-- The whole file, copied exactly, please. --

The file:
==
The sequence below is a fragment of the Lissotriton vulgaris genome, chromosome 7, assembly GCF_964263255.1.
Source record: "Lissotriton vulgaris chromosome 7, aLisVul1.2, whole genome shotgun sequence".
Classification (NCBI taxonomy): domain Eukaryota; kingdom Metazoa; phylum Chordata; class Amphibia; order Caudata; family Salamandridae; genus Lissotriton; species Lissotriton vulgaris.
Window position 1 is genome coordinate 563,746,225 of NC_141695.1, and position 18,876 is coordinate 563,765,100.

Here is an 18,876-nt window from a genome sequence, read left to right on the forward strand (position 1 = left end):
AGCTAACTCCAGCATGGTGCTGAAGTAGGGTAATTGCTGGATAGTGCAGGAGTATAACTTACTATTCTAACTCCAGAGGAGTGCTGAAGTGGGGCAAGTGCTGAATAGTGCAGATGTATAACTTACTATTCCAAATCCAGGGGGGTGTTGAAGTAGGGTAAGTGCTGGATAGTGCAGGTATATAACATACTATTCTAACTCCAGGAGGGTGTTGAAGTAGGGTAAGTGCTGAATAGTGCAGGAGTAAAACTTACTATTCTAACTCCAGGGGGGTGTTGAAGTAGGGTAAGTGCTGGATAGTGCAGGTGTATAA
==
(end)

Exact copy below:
The sequence below is a fragment of the Lissotriton vulgaris genome, chromosome 7, assembly GCF_964263255.1.
Source record: "Lissotriton vulgaris chromosome 7, aLisVul1.2, whole genome shotgun sequence".
Classification (NCBI taxonomy): domain Eukaryota; kingdom Metazoa; phylum Chordata; class Amphibia; order Caudata; family Salamandridae; genus Lissotriton; species Lissotriton vulgaris.
Window position 1 is genome coordinate 563,746,225 of NC_141695.1, and position 18,876 is coordinate 563,765,100.

Here is an 18,876-nt window from a genome sequence, read left to right on the forward strand (position 1 = left end):
AGCTAACTCCAGCATGGTGCTGAAGTAGGGTAATTGCTGGATAGTGCAGGAGTATAACTTACTATTCTAACTCCAGAGGAGTGCTGAAGTGGGGCAAGTGCTGAATAGTGCAGATGTATAACTTACTATTCCAAATCCAGGGGGGTGTTGAAGTAGGGTAAGTGCTGGATAGTGCAGGTATATAACATACTATTCTAACTCCAGGAGGGTGTTGAAGTAGGGTAAGTGCTGAATAGTGCAGGAGTAAAACTTACTATTCTAACTCCAGGGGGGTGTTGAAGTAGGGTAAGTGCTGGATAGTGCAGGTGTATAA